Tag Archives: elegance

Fashion Friday: Whatever Happened to Style?


“What ever happened to style?” This is the question that a Chrysler commercial asks. As I watched this commercial I was inspired to write a post about personal elegance. There was a time when men like William Powell, Clark Gable, Leslie Howard, Humphrey Bogart, Carey Grant, James Cagney, James Earl Jones, Sidney Poitier and Harry Belafonte graced us with their strength of will, character and effortless elegance. Women like Gloria Swanson, Kim Novak, Kate Hepburn, Rita Hayworth, Dorothy Dandridge, Ruby Dee, Dianne Carroll, Lena Horn mystified us with their strength, class and intelligence.  Those days are gone, or are they?

Personal style is directly connected to your values. It’s about defining yourself through your actions, the way you move through life, it’s about how you exit a room, and not how you enter it. Anyone can make a grand entrance, but can you leave a lasting impression after you’ve left? It’s about the mark you leave on the hearts and minds of people you interact with each day. I’m an advocate for the behavior behind the appearance. Many  readers who follow me on twitter know that my favorite tagline “What good is a new suit if the man inside is rotten?” is more than a catchphrase for me, it is a meditation. All of these actors are/were great actors, some are/were great people outside their craft. Some chose philanthropy, humanitarianism, some were ambassadors, artists, writers etc. What made them great was the incredible lasting impressions they left on us even to this day. They arrived but it was their body of work and influence that still make us refer to them as icons.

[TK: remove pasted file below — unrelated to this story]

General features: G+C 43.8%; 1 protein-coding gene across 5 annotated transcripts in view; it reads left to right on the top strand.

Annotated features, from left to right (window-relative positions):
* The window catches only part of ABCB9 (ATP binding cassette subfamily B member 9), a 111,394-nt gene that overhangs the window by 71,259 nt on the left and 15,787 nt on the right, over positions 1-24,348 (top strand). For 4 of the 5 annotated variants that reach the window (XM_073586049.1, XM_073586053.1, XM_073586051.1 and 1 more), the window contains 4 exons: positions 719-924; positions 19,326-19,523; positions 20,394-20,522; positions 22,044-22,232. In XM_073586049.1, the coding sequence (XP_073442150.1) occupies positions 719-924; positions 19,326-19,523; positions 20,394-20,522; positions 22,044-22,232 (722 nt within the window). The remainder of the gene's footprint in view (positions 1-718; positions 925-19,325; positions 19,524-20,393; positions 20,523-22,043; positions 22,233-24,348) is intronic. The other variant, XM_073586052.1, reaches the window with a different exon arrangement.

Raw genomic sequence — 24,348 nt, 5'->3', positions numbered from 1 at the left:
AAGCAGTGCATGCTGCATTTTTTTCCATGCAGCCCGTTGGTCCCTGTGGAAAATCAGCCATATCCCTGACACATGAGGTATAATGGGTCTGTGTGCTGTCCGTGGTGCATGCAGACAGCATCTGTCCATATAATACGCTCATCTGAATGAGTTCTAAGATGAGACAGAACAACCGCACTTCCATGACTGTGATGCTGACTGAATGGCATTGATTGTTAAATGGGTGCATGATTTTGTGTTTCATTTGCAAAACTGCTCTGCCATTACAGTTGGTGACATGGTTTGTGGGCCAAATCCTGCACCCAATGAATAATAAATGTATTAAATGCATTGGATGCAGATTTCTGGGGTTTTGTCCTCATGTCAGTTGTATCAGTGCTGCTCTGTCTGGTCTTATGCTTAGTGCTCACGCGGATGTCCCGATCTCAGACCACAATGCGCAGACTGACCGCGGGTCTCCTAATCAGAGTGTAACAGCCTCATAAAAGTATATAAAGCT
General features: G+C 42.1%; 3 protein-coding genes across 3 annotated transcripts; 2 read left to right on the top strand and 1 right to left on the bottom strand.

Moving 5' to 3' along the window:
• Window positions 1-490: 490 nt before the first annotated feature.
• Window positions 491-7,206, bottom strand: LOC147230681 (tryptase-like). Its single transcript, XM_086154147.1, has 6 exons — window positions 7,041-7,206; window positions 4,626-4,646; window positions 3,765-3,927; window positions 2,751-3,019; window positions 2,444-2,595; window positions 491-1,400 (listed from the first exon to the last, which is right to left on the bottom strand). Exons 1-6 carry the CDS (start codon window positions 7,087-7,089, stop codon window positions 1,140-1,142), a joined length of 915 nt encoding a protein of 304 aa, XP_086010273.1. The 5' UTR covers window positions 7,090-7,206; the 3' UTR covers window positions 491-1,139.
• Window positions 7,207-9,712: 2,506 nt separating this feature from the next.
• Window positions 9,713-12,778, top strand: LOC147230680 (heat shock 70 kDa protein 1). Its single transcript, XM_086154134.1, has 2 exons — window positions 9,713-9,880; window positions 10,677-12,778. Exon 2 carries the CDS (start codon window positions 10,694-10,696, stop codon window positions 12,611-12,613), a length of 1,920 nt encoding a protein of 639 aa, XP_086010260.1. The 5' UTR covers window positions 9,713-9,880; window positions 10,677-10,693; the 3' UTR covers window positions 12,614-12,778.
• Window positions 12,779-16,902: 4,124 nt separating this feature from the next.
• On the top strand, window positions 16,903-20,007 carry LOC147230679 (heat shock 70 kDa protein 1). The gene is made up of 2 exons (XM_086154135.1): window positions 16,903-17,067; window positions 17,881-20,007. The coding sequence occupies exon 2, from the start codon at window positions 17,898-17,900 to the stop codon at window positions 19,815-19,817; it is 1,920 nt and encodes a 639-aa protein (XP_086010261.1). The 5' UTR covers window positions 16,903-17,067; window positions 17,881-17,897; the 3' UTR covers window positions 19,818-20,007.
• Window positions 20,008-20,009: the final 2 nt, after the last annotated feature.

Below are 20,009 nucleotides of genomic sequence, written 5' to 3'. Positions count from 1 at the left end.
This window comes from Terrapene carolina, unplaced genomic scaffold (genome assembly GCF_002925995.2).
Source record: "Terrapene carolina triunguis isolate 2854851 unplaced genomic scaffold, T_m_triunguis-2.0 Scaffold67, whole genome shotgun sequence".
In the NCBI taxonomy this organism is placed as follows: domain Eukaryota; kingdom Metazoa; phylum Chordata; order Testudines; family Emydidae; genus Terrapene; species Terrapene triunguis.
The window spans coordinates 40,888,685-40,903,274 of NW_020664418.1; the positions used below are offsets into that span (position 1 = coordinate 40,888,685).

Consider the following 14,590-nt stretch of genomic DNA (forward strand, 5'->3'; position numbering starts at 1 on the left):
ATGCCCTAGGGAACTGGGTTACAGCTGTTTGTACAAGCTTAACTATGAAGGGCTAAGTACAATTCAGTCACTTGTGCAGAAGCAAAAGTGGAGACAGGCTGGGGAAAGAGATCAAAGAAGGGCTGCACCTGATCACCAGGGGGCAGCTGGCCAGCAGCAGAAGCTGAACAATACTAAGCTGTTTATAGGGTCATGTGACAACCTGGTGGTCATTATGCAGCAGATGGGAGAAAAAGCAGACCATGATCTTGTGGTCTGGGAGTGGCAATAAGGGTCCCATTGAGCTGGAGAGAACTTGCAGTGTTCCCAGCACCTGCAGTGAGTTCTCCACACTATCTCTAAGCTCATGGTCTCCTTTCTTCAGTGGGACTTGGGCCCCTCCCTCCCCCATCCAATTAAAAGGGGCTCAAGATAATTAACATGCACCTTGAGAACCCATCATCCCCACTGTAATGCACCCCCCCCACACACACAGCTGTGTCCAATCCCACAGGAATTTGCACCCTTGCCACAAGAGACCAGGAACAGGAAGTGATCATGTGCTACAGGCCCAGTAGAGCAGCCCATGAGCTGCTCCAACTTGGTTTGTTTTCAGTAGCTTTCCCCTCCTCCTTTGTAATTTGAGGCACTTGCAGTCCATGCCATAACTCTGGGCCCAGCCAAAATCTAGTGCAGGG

Whatever happened to style? That’s a question that we all can answer with our body of  life’s work.

Dress internally.

Advertisements
Continue reading...

Transformations: My Symphony


“To live content with small means; to seek elegance rather than luxury, refinement rather than fashion; to be worthy…to listen to stars and birds, babes and sages, with open heart; to study hard; to think quietly, act frankly, talk gently, await occasions, hurry never; in a word, to let the spiritual, unbidden and unconscious, grow up through the common – this is my symphony.

– William Henry Channing

Continue reading...
%d bloggers like this: